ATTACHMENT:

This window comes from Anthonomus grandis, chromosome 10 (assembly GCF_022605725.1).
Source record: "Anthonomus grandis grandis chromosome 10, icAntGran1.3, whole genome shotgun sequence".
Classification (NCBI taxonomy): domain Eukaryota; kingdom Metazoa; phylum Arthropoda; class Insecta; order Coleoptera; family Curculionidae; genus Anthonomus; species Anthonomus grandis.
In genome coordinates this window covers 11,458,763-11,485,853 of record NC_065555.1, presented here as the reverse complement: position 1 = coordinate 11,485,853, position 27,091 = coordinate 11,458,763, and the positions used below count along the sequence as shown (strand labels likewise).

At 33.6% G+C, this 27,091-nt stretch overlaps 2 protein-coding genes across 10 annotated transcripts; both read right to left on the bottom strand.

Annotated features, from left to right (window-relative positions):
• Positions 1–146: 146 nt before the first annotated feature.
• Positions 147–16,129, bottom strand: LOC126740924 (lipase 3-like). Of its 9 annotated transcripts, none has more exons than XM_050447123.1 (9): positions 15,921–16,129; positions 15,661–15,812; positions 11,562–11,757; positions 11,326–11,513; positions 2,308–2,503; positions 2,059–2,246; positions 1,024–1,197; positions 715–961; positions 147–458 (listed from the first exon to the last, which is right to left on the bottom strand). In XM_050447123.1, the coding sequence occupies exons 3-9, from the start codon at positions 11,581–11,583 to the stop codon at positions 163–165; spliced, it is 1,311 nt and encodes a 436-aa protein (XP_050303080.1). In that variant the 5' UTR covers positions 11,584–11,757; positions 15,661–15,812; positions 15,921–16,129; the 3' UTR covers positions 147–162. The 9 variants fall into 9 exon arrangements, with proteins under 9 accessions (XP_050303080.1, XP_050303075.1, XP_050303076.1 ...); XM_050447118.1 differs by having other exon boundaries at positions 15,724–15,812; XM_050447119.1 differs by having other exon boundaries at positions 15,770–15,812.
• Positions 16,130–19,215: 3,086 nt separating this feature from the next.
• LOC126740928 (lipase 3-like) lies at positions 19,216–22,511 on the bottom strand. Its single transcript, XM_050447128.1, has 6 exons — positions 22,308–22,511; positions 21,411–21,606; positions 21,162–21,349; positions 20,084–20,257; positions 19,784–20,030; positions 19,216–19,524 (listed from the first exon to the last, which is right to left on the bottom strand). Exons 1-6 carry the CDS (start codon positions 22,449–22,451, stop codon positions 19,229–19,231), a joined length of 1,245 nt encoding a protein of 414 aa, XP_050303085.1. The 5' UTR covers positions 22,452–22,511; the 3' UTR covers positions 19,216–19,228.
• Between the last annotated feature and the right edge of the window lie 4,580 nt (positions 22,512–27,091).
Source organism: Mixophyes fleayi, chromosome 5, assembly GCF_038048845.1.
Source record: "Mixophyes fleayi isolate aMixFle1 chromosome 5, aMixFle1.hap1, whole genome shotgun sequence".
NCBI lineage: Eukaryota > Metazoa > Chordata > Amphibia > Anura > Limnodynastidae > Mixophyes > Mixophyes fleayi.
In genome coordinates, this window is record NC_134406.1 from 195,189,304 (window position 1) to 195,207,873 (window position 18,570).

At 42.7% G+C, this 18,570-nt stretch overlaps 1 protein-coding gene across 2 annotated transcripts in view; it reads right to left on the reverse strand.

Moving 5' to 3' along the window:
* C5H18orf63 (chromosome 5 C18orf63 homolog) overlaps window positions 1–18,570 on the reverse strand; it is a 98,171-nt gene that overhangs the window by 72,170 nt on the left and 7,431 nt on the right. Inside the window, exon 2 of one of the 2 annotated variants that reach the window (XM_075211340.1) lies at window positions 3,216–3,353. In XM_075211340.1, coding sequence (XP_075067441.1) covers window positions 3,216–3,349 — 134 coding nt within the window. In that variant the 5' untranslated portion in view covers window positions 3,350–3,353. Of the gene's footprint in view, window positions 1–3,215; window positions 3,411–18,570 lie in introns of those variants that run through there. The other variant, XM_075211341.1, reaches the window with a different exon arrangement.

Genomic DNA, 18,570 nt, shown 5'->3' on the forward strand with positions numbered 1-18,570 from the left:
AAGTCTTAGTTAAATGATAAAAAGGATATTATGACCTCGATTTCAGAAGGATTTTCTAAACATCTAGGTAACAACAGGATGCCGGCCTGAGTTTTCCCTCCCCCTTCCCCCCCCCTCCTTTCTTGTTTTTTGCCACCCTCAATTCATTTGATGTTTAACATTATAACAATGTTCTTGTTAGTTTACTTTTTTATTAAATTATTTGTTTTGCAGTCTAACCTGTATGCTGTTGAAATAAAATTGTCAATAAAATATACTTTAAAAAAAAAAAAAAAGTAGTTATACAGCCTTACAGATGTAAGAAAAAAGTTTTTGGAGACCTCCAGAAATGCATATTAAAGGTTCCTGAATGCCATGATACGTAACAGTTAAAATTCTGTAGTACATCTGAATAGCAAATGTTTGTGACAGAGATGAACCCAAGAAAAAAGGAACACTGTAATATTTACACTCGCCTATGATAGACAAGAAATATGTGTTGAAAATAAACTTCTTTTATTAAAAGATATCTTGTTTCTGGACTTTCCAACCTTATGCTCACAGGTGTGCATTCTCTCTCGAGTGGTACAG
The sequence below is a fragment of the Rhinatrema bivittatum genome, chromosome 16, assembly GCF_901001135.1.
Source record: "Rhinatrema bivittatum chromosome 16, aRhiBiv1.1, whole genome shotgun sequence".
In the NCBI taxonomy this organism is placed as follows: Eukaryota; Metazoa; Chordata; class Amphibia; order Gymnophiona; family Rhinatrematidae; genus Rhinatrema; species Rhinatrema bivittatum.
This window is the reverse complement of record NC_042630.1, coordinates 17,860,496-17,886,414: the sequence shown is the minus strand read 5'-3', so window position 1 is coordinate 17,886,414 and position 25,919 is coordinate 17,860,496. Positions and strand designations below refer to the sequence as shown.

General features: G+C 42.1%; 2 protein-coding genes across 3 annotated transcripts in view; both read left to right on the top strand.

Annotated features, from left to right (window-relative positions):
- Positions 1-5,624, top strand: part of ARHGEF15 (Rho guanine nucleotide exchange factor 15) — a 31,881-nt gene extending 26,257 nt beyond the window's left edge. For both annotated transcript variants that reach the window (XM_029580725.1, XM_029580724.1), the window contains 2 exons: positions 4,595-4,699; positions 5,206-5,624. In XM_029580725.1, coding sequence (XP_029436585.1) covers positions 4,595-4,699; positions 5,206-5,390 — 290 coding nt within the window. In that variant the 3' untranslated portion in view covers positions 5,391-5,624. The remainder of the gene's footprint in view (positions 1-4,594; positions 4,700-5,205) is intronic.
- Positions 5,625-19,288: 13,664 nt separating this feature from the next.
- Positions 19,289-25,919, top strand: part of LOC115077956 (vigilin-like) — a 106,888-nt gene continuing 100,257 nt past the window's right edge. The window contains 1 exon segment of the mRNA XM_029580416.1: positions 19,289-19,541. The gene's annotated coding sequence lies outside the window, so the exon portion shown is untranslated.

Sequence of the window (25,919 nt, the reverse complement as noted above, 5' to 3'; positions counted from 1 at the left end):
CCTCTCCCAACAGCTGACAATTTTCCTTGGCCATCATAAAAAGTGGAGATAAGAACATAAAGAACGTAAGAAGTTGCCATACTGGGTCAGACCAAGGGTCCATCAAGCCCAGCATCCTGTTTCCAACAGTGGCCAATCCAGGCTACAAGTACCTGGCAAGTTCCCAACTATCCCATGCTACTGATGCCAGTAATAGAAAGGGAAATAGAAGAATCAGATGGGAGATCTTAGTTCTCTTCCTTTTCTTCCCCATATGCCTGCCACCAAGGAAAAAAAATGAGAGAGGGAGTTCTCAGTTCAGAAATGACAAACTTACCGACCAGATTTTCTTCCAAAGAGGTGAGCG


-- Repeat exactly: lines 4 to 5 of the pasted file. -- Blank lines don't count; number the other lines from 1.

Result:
In genome coordinates this window covers 11,458,763-11,485,853 of record NC_065555.1, presented here as the reverse complement: position 1 = coordinate 11,485,853, position 27,091 = coordinate 11,458,763, and the positions used below count along the sequence as shown (strand labels likewise).

At 33.6% G+C, this 27,091-nt stretch overlaps 2 protein-coding genes across 10 annotated transcripts; both read right to left on the bottom strand.